Eligible individuals were recruited from an urban academic medical center in Philadelphia, PA. English-speaking adults (age 18 and older) with type 1 or type 2 diabetes who were able to provide informed consent were included. Patients were recruited: 1) during an emergency department (ED) visit (acute care), 2) within 7 days post-hospital discharge (post-acute care), and 3) at the time of a scheduled primary care visit (primary care). All participants had uncontrolled diabetes defined as follows: presented to the ED with a diabetes-related problem (acute care), admitted to the hospital for a diabetes-related problem (post-acute care), or had at least 2 measurements of HbA1c > 7.5% in the prior year (primary care).

Exclusion criteria included patients with a new diagnosis of diabetes during index visit; having a significant permanent complication related to diabetes, including end stage renal disease, amputation, or blindness; undergoing medical clearance for a detox center or any involuntary court or magistrate order; in police custody or currently incarcerated; or having major communication barriers such as visual or hearing impairment or dementia that would compromise ability to give written informed consent.

The entire study was conducted in close collaboration with the Patient and Key Stakeholder Advisory Board (PAKSAB). The PAKSAB is an advisory board including patient advocates experienced with helping chronically disabled and disadvantaged populations negotiate various healthcare settings as well as key representatives from diverse domains of the care pathway. Two members of the PAKSAB worked as members of the research team for this project, and were involved in all aspects of interview development, conduct, and analysis.

Data collection

Patients recruited from the acute care group were identified and screened using the electronic medical record (EMR) and were approached during their ED visit. Patients recruited from the post-acute and primary care group were identified and screened using auto-generated lists from the inpatient and outpatient EMR. Post-acute patients were contacted, consented and interviewed by telephone. Primary care patients were contacted by phone prior to a scheduled visit to assess interest in study participation and were subsequently consented and interviewed on-site immediately before or after their primary care appointment. All participants provided informed consent. All participants were compensated $25. Research approval was obtained from Thomas Jefferson University’s Institutional Review Board.

An open-ended, semi-structured interview guide was used to discuss outcomes most important to participants when making decisions regarding the management of their diabetes. The research team collaborated with the PAKSAB to develop, test, and refine the guide. Interview questions asked about participants’ beliefs regarding the cause of their diabetes, their challenges and worries caring for their disease, and what their care goals were.

Two PAKSAB members and two research team members conducted interviews that were audio recorded and lasted approximately 30 min. Demographic information was collected at the end of each interview and a medical chart review was completed to collect the most recent recorded HbA1c and body mass index (BMI). Interviews were conducted separately in each of the three groups until thematic saturation was reached. Thus, the team aimed for approximately 90 interviews, with 30 in each group, and the final number determined using thematic saturation during analysis [12].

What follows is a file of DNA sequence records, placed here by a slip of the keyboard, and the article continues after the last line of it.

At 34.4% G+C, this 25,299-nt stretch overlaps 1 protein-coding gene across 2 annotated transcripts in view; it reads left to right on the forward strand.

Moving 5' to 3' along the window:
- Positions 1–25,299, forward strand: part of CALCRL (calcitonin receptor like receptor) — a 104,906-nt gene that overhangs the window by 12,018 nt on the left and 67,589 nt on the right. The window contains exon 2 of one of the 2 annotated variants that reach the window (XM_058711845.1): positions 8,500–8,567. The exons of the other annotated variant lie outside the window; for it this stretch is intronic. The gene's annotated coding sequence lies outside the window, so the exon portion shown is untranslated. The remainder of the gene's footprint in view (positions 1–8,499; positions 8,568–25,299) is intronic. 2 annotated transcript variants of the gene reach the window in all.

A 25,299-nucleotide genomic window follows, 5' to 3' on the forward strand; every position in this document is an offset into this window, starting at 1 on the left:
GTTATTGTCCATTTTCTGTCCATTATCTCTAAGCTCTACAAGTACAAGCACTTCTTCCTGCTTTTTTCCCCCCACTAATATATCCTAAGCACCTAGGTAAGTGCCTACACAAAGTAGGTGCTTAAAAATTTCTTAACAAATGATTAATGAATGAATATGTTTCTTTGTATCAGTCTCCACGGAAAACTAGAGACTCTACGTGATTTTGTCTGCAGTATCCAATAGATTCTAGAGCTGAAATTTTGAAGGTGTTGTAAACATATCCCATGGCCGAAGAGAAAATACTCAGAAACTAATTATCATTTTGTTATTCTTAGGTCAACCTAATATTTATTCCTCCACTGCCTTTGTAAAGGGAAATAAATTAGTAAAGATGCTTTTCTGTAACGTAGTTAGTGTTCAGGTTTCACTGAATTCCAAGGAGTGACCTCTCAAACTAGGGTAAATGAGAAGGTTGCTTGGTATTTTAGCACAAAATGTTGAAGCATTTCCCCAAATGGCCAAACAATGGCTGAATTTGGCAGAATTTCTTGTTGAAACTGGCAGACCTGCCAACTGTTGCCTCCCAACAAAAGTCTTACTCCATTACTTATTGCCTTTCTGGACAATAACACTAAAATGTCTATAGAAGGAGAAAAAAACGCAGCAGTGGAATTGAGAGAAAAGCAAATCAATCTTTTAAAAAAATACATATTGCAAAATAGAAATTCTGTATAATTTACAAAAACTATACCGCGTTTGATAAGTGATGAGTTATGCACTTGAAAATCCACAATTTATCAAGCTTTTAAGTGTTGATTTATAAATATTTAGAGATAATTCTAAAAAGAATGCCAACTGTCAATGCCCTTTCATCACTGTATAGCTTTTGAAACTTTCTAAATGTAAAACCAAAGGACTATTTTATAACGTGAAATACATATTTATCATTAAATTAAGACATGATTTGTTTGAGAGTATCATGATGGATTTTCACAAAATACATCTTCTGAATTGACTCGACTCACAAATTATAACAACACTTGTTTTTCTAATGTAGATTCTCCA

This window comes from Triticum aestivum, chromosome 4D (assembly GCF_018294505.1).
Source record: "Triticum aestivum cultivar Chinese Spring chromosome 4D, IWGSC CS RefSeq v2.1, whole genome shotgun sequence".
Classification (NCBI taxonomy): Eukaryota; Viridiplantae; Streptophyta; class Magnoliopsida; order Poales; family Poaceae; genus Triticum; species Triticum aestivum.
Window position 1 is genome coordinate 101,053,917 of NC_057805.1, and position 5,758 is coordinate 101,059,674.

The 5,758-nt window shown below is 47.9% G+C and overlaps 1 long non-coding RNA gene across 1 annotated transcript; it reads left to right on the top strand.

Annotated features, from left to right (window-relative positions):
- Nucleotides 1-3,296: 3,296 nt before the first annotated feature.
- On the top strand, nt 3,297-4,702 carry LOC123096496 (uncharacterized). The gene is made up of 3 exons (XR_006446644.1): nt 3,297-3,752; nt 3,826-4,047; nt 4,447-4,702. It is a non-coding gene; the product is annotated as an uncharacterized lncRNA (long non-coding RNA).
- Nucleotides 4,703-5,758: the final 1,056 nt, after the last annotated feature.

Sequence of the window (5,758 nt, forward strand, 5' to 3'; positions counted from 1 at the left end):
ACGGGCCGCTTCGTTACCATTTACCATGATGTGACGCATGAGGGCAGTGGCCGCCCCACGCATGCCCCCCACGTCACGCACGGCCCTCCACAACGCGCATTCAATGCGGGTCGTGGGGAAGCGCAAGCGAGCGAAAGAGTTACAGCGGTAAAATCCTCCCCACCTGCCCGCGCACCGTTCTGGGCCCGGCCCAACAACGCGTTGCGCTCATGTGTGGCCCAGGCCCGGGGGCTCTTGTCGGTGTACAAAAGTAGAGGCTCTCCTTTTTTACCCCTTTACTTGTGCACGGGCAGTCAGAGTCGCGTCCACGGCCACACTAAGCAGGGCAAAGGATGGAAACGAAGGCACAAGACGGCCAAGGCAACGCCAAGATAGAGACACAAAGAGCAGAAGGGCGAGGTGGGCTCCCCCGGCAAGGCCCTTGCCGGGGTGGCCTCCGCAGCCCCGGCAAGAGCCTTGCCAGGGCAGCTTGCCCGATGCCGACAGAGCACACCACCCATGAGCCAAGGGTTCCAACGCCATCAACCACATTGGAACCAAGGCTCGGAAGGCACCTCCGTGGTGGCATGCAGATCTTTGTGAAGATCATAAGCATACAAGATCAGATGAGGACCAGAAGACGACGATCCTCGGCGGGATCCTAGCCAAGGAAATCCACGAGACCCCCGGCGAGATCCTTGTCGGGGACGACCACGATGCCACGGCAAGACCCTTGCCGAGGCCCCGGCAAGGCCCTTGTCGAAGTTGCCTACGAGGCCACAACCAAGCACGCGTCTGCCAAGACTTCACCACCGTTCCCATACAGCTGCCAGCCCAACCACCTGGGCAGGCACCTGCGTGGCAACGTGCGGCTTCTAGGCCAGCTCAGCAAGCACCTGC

Audio-recorded interviews were transcribed professionally with identifying information removed. Transcripts were checked by a team member for accuracy and imported into NVivo 11.0 [13]. Three team members served as coders. One third of all interviews were coded by all three coders to ensure consistency of coding and check for coder drift, with the remaining transcripts coded by one of the three coders. A fourth team member experienced in qualitative methodology oversaw the process and regularly reviewed Kappa coefficients and percentage agreement to assess interrater reliability.

Interview analysis for the parent study was conducted with a conventional content analysis approach [14]. The coders developed the codebook by immersing themselves in the transcripts, identifying themes that emerged, and coding transcripts independently. They then met to review coding, resolve discrepancies, and refine the codebook iteratively. Two PAKSAB members and one research team member served as coders, and the full PAKSAB reviewed and discussed interview findings with the research team. A comparison of themes that emerged across patient settings (e.g. acute care vs. post-acute care) was also initially conducted and no significant differences were identified [12].

Any themes about food or diet were initially captured in a “food” node. For the purposes of this secondary analysis, the research team then sub-coded all data in the food node, again using a content analysis approach. This coding was conducted by two research team members not involved in initial analysis. Coders met regularly to review coding and resolve discrepancies based on Kappa coefficients and percentage agreement. This manuscript discusses the themes that emerged under the broad category of challenges to achieve diet goals from this secondary analysis of data in the food node. Code definitions, sub codes identified within these two categories and the number of times codes were referenced can be found in Table 1.

Table 1 Codebook for nodes related to food challenges, including frequency of codes